Now referring to FIG. 5, the marked reverse oscillating lay cable core 86 is taken from spool 88 and passed by sensor 90 prior to entering an extruder 92. Sensor 90, such as a Sick Electronics, Model LUT 2-6 luminescence scanner, provides a signal to a marking controller 94, such as a programmable logic controller or personal computer, via line 96 each time a mark 62 passes by the sensor 90. As will be further explained below, the marking controller 94 continuously predicts the position of each sensed mark 62 before, during and after the extrusion process that places a jacket over the core 86. Thus, the mark 62 provides reference information about the location of a switchback to the controller 94.
According to the present invention, after passing by the sensor 90, the core 86, containing one or more marks 62, is fed though the extruder 92 wherein a protective outer jacket is applied to the cable core 86 to form a jacketed cable 99. At the time sensor 90 provides a signal to the marking controller 94 indicating the detection of a mark 62 prior to the covering of the mark by the extruder, the marking controller 94, having memory, also stores the length count-position of the mark 62 on core 86 via input from a length counter/position encoder 98, such as a Beta Instruments length counter model MG1070/MI800-A with position encoder model XH25D, through line 100. The length counter/position encoder 98, positioned down stream from the extruder 92, provides continuous reference information to the marking controller 94 about the distance the cable core 77, and hence the mark 62, has moved from the sensor 90. Based on the length information received from the length counter/position encoder 98, the marking controller 94 provides a signal to a jacket marking device 102, such as a Matthews Model 4200 ink jet printer, located a distance D from sensor 90, via line 104 to cause it to apply a marking to the cable jacket 99 when the controller 94 determines, based on the predicted position of mark 62, that a switchback is located at a predetermined distance relative to the marking device 102. Once a marking has been applied and is affixed to the jacketed cable, the marked jacketed cable 42 is taken up on spool 106.
While the method and apparatus of the present invention is particularly useful for marking the location of switchbacks on the outer jacket of a ROL or S-Z stranded cable, those skilled in the art should appreciate that the invention can be used to mark any stranded cable wherein there is a need to supply information about a change in the lay of the cable elements within the interior of the cable to the exterior. The method and apparatus of the present invention can be easily adapted to mark slotted core ROL cables such as that shown in FIG. 1. Instead of a ROL strander 76, a controller for slotted core extruder, which controls the reversal of the extruder die to form the helical shape of the core, is used to trigger marking controller 78. Each time the rotation of the die of the slotted core extruder is reversed by the extruder controller, a signal is provided to the controller 78 which in turn provides a marking on the slotted core at a desired location relative to the reversal point. All other aspects of the method and apparatus of the present invention may be applied to achieve a marking of the outer jacket of the slotted cable without modification from that described for the stranded cable.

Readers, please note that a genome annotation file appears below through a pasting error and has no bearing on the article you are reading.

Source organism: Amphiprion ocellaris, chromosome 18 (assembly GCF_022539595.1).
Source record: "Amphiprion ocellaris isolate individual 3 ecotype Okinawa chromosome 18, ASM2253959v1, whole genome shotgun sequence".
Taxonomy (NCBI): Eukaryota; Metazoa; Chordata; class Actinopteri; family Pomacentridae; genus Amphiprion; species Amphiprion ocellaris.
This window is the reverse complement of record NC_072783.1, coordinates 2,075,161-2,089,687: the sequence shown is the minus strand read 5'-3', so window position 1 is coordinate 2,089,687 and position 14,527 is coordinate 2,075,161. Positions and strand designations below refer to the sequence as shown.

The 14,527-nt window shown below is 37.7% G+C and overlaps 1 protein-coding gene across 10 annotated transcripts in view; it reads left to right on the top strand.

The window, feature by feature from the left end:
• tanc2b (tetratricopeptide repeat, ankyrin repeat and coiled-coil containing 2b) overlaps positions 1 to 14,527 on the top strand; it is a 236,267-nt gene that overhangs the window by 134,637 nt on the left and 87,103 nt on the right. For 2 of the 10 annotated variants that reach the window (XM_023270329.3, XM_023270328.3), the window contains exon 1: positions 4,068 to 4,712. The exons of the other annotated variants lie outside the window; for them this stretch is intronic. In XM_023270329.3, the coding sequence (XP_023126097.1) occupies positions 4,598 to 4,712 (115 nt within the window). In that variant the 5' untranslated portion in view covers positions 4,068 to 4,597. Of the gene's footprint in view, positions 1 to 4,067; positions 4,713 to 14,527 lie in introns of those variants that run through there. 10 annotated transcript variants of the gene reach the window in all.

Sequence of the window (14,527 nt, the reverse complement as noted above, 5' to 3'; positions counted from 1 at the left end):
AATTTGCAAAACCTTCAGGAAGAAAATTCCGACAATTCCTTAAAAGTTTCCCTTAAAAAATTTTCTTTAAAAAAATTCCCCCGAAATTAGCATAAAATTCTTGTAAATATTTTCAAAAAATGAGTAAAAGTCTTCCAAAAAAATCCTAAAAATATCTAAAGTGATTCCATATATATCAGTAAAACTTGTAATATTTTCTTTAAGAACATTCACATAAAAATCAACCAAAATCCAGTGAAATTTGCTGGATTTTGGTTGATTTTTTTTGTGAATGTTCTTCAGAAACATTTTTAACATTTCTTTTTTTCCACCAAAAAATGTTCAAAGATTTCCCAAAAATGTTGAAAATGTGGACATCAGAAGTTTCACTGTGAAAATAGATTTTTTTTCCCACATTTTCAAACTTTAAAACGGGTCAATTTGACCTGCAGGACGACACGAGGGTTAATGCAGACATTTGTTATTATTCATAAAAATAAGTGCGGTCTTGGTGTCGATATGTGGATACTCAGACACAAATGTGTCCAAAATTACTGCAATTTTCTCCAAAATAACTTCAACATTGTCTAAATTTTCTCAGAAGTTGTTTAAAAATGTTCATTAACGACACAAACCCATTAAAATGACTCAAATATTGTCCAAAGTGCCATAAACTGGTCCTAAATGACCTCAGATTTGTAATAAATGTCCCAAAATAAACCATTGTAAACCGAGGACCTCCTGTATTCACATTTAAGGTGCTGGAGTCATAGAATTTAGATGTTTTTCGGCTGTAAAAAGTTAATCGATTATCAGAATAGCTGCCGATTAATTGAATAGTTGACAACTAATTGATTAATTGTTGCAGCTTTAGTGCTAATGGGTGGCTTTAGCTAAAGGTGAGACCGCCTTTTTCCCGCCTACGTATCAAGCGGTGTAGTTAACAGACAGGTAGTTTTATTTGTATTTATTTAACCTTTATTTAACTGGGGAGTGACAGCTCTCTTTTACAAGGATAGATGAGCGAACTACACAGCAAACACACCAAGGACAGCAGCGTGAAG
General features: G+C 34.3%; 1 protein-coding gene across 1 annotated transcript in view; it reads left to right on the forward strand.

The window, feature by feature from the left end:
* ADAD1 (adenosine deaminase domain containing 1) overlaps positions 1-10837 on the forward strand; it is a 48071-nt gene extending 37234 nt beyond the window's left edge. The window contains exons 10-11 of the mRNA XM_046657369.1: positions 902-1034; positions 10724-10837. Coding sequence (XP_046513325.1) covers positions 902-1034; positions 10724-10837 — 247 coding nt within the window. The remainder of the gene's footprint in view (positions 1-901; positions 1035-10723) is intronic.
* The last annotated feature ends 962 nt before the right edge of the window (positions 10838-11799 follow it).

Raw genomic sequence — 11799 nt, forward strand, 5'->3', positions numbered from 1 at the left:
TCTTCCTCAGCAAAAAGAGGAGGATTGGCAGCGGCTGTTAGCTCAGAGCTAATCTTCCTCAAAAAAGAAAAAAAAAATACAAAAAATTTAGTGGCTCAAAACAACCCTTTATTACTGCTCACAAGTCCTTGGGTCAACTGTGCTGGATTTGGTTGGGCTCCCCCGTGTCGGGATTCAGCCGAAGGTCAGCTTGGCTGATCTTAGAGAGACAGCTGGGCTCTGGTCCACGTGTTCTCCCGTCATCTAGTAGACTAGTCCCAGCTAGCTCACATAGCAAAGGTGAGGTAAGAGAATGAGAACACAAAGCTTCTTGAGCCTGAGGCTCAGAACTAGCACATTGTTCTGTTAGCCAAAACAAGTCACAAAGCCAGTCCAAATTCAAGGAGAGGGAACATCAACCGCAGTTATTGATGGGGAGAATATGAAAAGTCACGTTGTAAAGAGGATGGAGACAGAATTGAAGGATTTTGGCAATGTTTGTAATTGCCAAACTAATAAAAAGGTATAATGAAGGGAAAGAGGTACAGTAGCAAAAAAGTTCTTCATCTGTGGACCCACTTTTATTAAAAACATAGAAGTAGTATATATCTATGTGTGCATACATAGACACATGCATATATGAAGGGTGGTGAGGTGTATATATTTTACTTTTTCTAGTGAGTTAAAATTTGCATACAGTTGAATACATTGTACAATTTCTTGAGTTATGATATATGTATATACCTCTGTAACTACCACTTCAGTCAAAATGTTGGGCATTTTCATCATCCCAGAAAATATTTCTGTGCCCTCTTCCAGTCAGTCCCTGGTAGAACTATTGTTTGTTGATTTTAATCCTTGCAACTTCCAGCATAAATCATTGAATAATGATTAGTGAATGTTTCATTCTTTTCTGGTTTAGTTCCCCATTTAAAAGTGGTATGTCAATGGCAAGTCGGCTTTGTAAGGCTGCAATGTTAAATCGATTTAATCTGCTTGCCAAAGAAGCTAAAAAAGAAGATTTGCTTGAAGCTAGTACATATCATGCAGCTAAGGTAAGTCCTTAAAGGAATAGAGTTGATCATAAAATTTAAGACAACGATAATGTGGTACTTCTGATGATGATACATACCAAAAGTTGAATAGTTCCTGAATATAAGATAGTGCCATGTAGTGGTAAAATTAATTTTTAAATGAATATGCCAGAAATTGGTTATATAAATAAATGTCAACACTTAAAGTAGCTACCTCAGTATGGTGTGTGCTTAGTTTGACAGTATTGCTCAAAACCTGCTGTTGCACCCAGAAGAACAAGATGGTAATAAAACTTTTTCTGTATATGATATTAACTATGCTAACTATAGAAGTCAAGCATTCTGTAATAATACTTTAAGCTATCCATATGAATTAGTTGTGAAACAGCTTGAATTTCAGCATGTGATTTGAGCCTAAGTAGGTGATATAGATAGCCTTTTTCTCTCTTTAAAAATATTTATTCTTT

The embodiments of the present invention disclosed herein admirably achieve the objects set forth; however, it should be appreciated by those skilled in the art that departures can be made by those skilled in the art without departing from the spirit and scope of the invention which is limited only by the following claims.
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|U.S. Classification||385/104, 347/4, 385/111, 57/6, 57/293|
|Cooperative Classification||G02B6/4405, G02B6/4491, G02B6/4482, G02B6/4407, G02B6/4486|
|European Classification||G02B6/44C9S, G02B6/44C4, G02B6/44C9V2|
|Jun 7, 1995||AS||Assignment|
Owner name: ALCATEL NA CABLE SYSTEMS, INC., NORTH CAROLINA
Free format text: ASSIGNMENT OF ASSIGNORS INTEREST;ASSIGNOR:LOVIE, RAYMOND GORDON;REEL/FRAME:007582/0469
Effective date: 19950602
|Dec 29, 1998||CC||Certificate of correction|
|Feb 21, 2002||FPAY||Fee payment|
Year of fee payment: 4
|Apr 5, 2006||REMI||Maintenance fee reminder mailed|
|Sep 15, 2006||LAPS||Lapse for failure to pay maintenance fees|
|Nov 14, 2006||FP||Expired due to failure to pay maintenance fee|
Effective date: 20060915